We like the new campaign to get 100% of nonprofit staff and volunteers to vote: the Vote with Your Mission campaign at the California Association of Nonprofits. After all, if 100% of the people who work and volunteer for the arts voted, we'd have better arts policies. If 100% of the people who work and volunteer against domestic violence voted, we'd have better domestic violence policies.
More than 100 nonprofits have already signed on in the first three weeks of the campaign. To sign on, a nonprofit agrees to do two items from a list of six. Example: "If you have a document such as 'Board Member Responsibilities,' add to it: 'All board members will vote in every election while they are on the board.'"
If you're a California nonprofit, sign on here. For everyone: remember that 13 million Americans work in nonprofits. Shouldn't we all be voting with our missions?
April is a very competitive month. The NCAA basketball tournament (and all of the office pools that come along with it) has just wrapped up, baseball season has begun, NHL hockey playoffs are in full swing, and the NBA basketball post-season is right around the corner. So let’s bring a competition out of the pubs and into your office with a nice game of office darts.
To get started, you’ll just need some common items from your desk or office supply room: push-pin tacks, rubber bands, sticky notes, tape, and paperclips. To learn how to fashion these items into darts, click here.
For the record, we never encourage violence in the workplace. No throwing the darts at each other. Nor do we encourage throwing darts at pictures of media folks, rival sports teams, politicians, or funders. Here are a few dartboard images to use.
What does everyone need more of? Answer: time! So set up a meeting with your boss or a co-worker, or someone you know in another nonprofit. Make it for December 22 or 23. Say it's really important and will take 2.5 to 3 hours. If they ask what it's about, say (in an urgent tone of voice) that you'll tell them at the meeting but they needn't worry.
Then, at 10 am on December 22 (or whenever you made the appointment), announce that there's no meeting and they now have three hours to go Christmas shopping or get a massage!
Many thanks to my CompassPoint co-workers Mike Allison and Andrew Goldfarb for this gift several years ago . . . which I still appreciate having been given. Jan
Take yourself away from the hot, stuffy (or over-cooled) office. Get away from the financial projections. Give yourself a break. In fact, take a flight high above the earth and enjoy these photographs of our earth: Earth From Above.
To see more than 2,600 breathtaking photos by Yann Arthus Bertrand -- each one downloadable free -- go here and select a county in the upper left hand corner.
Jon Pratt of the Minnesota Council of Nonprofits uses a tongue-in-cheek version of the familiar Salary Calculator model to comment trenchantly on the indiscriminate -- and not so indiscriminate –differences in how nonprofit staff get paid:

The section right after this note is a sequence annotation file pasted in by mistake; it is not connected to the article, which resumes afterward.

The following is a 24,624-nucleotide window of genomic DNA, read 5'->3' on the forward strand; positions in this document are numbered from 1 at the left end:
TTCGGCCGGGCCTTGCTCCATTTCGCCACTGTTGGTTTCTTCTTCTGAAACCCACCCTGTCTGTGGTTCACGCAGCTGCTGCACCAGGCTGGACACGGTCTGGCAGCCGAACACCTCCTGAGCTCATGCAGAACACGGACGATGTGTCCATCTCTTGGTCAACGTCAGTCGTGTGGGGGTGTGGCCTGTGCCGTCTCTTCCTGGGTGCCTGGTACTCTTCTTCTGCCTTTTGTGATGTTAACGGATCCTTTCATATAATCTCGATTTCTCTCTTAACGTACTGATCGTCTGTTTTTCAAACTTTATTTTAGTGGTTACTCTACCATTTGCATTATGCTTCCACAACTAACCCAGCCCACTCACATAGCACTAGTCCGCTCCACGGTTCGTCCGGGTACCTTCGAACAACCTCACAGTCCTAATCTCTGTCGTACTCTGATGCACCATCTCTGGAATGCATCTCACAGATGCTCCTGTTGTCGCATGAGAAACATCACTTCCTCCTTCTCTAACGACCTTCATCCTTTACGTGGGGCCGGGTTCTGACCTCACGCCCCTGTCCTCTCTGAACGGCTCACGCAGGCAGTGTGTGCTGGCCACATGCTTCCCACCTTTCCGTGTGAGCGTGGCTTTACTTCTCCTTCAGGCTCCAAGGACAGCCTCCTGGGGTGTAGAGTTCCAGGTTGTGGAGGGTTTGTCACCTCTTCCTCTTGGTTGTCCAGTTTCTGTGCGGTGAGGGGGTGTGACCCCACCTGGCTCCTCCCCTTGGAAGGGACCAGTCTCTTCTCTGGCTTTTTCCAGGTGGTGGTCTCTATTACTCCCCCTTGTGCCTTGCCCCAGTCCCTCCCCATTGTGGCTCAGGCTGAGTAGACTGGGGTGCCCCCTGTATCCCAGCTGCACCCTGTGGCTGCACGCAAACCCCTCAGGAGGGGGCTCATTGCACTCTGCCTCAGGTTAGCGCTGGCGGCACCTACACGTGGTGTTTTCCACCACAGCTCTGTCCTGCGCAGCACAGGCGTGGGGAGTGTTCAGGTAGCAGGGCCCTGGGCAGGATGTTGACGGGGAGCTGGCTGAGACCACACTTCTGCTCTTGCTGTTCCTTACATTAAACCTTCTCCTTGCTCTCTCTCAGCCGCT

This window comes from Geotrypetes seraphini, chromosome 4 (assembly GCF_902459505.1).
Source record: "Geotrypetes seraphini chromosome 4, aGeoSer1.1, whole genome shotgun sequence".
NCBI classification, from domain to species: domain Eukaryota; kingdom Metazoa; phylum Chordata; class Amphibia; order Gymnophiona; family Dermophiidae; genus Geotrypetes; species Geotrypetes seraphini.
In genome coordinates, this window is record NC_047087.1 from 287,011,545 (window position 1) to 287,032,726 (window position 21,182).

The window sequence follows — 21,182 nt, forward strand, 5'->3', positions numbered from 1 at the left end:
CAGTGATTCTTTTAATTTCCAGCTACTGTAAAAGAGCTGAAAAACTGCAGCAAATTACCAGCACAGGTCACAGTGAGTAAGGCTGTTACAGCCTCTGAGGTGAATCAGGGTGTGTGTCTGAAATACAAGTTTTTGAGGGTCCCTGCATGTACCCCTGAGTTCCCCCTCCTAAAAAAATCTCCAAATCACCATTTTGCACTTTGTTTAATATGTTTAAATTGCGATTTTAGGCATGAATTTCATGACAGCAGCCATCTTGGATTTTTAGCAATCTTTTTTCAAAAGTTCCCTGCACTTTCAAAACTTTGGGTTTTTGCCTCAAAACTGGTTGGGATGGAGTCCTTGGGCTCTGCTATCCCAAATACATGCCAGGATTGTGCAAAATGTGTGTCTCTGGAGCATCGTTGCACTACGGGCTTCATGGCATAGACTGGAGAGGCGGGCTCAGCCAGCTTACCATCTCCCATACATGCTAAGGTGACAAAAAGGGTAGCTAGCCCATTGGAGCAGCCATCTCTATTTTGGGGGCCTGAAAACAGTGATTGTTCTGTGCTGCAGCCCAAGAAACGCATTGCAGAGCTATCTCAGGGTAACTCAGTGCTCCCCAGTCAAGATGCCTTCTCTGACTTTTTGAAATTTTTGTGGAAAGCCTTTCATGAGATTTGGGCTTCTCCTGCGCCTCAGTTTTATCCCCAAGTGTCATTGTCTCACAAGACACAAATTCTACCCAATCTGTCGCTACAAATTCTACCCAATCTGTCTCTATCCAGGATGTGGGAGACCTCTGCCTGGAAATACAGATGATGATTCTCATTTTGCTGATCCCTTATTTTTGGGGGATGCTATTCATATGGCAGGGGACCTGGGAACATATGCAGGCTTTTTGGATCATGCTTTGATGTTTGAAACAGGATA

How much should you be paid for your nonprofit job?
What . . . you want to get PAID? You mean an actual salary, not just a stipend, and for a nonprofit job that is not solely volunteer? Don’t forget to factor in all of the psychic income you get knowing you are making the world a better place! After all, you are doing the Lord’s work, so your reward may not be in this life but in the next. Plus, there is the prestige and halo effect – that has to be worth something!
Even after taking these not inconsiderable intrinsic rewards into account, you might still wonder whether you are getting paid the right amount of actual money (probably not) or whether one of your co-workers is getting paid the right amount (probably too much). The following fourteen data points provide a "scientific" formula (created by someone with two advanced degrees, neither of them in a scientific field) that you can use to check your salary against cruel reality:
1. Start by entering your organization's total budget here: ____________
Then enter the . . .
Acronyms are today's hieroglyphics . . . we can read them but we actually don't know what they mean. Or something like that. Take this fun Blue Avocado-created quiz on 26 nonprofits that are better known by their acronyms than by their full names . . . click here to play! (In some cases there is more than one acceptable choice.)
Did you ever wish you were Harold with the magic Purple Crayon, where everything you draw comes to life? Have a near-Harold experience with Draw a Stickman, and see a special message at the end: click here to play.
"Social work" is not only a profession, it's a college major, a license, an established part of any human services organization. We should not forget its history as a daring, progressive, unconventional movement . . . one that changed our collective thinking so deeply that we don't even realize its contribution.
Go to a virtual museum for three minutes and see Five Hundred Years of Female Portraits in Western Art . . . you'll see everything from classical painting to Impressionism to Cubism and more. It probably says more about art than about women, especially since nearly all were painted by men and nearly all are of white women. After you watch, take a few seconds with your eyes closed to imagine yourself as one of the women whose portrait we can still enjoy.